“Reason writes history but passion makes it.” Feuerbach
What will tomorrow bring? Our view of the world around is one based upon capitalist accumulation and of human beings being exploited. In all fields of science, both natural and social, the task of apologists for capitalist society is to “prove” that the existing form of society, its class relationships, are eternal. We are taught to believe that capitalism is the natural and only way for people to live. William Golding’s Lord of the Flies is now required reading in school syllabuses all over the world that depicts a tropical paradise turned into a living hell by the ‘nature’ of the boys themselves. But there are alternative, more egalitarian ways of running society. Socialism means that the means of production are owned and controlled by society so that what is produced can be shared out according to people’s needs. Human ‘nature’, it is said, is fundamentally opposed to such a system, since men and women are inherently lazy, selfish and greedy. You can’t change human nature, they tell us. People always have been and always will be, aggressive, war-like, selfish, religious, superstitious, etc. But how people behave depends very much on the kind of society they live in. Even in this dog-eat-dog rat-race world there are as many examples in everyday life of generosity and self-sacrifice as there are of selfishness and greed. The question is fairly simple. Either human nature is fixed and unchanging, in which case it will tend broadly to reproduce itself and its conditions unchanged over generations, or human nature is ever-shifting, ever-evolving, in which case it will constantly be caught up in remaking and rebuilding itself and its conditions, its culture and its habits. The general conclusion of socialists is inescapable: Many of the problems and social ills of modern society are not accidental, neither are they due to the evil of human nature or decreed by God’s punishment upon Adam and his descendants. Previous minority-ruling-class societies relied on religion as the rationale for their existence. Whenever conservatives are confronted with the consequences of exploitation and oppression, they invariably turn to the human nature argument. The professors and the intellectuals keep telling us socialism is a fruitless experiment doomed to failure. More recently we have the experts in genetics that our traits are inborn but the Socialist Party’s “Are we Prisoners of our Genes?” pamphlet allays our fears of some pre-destination at our birth.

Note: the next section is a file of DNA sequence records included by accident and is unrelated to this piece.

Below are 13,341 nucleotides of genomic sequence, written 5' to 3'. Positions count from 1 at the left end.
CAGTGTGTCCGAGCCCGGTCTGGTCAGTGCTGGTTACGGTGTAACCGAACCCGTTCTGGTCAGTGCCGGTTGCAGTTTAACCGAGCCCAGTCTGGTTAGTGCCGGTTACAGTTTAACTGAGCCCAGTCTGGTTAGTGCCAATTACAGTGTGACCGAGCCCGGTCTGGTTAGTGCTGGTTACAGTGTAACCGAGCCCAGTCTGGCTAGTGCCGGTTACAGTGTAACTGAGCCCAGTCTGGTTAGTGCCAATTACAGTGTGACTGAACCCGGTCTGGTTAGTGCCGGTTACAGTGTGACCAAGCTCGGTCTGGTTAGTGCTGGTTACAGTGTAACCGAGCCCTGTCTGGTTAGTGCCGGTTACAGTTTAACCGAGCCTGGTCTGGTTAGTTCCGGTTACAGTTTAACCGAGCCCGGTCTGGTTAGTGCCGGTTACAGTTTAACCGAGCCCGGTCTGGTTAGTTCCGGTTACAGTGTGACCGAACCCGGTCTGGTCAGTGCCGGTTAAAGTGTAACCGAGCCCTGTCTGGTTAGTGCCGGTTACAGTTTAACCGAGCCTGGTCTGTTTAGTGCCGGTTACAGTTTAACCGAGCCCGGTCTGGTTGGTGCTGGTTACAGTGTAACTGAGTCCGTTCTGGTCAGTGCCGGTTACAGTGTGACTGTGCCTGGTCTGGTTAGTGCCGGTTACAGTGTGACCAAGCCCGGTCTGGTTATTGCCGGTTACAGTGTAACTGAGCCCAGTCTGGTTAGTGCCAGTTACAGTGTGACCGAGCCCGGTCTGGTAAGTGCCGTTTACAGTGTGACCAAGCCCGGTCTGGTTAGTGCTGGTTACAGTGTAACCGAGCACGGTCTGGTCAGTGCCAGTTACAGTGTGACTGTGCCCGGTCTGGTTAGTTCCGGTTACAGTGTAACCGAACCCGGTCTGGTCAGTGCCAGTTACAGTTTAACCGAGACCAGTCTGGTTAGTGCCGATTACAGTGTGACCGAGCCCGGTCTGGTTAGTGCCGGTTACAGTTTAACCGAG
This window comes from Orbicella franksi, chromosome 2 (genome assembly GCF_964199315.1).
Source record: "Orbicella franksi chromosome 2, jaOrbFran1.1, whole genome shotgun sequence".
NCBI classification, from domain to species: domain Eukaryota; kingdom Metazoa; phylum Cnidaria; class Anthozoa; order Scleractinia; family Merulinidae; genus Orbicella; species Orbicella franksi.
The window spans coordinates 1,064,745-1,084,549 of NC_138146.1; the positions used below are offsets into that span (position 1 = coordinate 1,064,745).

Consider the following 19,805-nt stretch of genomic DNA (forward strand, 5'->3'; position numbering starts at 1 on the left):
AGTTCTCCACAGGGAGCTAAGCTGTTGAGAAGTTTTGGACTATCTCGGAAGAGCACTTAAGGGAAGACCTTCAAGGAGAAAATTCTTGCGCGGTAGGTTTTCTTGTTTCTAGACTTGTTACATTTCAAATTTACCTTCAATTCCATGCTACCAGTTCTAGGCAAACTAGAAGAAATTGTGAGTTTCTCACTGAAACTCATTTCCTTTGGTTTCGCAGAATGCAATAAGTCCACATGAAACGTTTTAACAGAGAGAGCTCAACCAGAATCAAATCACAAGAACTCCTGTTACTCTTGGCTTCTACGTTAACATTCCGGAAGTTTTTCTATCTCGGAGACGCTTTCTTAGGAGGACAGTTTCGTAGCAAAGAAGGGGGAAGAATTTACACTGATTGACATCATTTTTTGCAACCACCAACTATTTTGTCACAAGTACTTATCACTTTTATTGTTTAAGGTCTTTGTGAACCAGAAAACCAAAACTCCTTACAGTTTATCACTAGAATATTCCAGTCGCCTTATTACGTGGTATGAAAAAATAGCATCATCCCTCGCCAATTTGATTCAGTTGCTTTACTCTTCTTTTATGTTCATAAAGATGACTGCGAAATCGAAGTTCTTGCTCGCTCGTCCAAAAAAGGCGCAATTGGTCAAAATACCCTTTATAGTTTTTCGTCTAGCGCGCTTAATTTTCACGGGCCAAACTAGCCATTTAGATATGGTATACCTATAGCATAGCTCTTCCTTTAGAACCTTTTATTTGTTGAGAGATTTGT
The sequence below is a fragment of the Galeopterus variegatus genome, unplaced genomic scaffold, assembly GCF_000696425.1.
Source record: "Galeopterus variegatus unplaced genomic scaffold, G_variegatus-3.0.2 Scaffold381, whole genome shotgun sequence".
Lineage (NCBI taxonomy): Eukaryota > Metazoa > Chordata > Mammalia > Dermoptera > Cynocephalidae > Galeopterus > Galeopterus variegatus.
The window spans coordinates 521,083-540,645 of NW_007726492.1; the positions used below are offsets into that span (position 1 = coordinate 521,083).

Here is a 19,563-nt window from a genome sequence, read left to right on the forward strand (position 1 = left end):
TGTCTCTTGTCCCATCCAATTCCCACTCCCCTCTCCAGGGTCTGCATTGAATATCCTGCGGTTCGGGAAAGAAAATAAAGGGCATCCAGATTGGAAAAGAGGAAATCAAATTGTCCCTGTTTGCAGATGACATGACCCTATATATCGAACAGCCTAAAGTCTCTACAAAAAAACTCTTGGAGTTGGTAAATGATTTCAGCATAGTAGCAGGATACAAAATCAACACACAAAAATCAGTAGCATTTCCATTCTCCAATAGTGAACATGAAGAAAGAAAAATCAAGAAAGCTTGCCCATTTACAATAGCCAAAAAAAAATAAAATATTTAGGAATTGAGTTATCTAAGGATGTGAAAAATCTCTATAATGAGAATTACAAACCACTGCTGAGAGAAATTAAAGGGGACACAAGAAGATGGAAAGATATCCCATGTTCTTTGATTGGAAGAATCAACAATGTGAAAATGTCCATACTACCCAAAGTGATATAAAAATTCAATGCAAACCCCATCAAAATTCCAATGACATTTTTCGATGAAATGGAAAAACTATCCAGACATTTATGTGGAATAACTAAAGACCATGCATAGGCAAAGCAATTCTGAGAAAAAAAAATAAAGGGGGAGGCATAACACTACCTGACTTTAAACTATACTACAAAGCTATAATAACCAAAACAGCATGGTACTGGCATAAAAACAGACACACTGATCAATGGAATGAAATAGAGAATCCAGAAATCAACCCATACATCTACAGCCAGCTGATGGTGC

For sure people do need to survive and so we all need air, food, water, etc. We also have sexual and emotional needs. To live happy lives we seek out physical contact, affection and love. All these features of human nature will be met in socialism and be immeasurably better than now under capitalism. But this is not what people mean when they say socialism is incompatible with human nature and makes such a society impossible. Our present social system, alas, is poorly prepared to grant happiness. Often we must do somebody harm in order to do a good deed for another, and vice versa. The socialist solution to the problem is by making the conditions and circumstances of our daily life humane by re-organising the entire network of economic and social relationships so that the problem itself disappears, so that no-one ever has to choose between the demands of the “conscience” and the dictates of “reason”.
We are told by our ‘betters’ that workers are too stupid to run industry. Someone always has to be boss. But we do run it, from top to bottom. The capitalist class are an idle and parasite class who if the wished could sit back and simply live off the stocks and shares that they own and whose dividends are paid fo by the toil, sweat and , yes, the blood, of the working class. The main function of overseers, foremen, supervisors, managers, etc. is not to tell workers how to do the job, but to ensure that they do it for the simple reason that for the simple reason that for workers it is an entirely reasonable inclination to do as little as possible when the work is unpleasant, unnecessary and unappreciated. Marx called it alienated labour. Those say socialism would not “work” because people would have no incentives to invent, to be innovative, to risk and gamble really have a low opinion of the human race. Just look at those impoverished artists in their garrets creating masterpieces that the galleries decline, or the poor unrewarded inventor whose designs were never taken up until later. Incentives will not be lacking. But they will be different. There will be the desire to be meet the approval by one’s peers. There will competition and rivalry to advance the general good of all but also collaboration and cooperation as we witness today with such projects as the internet’s Wikipedia and open-sourcing in the development of computer soft-ware. Why would we not imagine that there would not exist in socialism ambition to explore the great universe and to unlock its secrets, and to extract from their knowledge new resources for the betterment of all the people? Is it too difficult for us to comprehend, even though we live in a society where the smallest child is taught to fight and claw in a hostile world that we cannot visualise a society without violence. But that’s what socialism means. Men and women will acquire the virtues of solidarity and cooperation, then develop and improve upon them. The socialist world we aspire to is based upon the free association of completely free men and women, where no separation between private and common interest exists.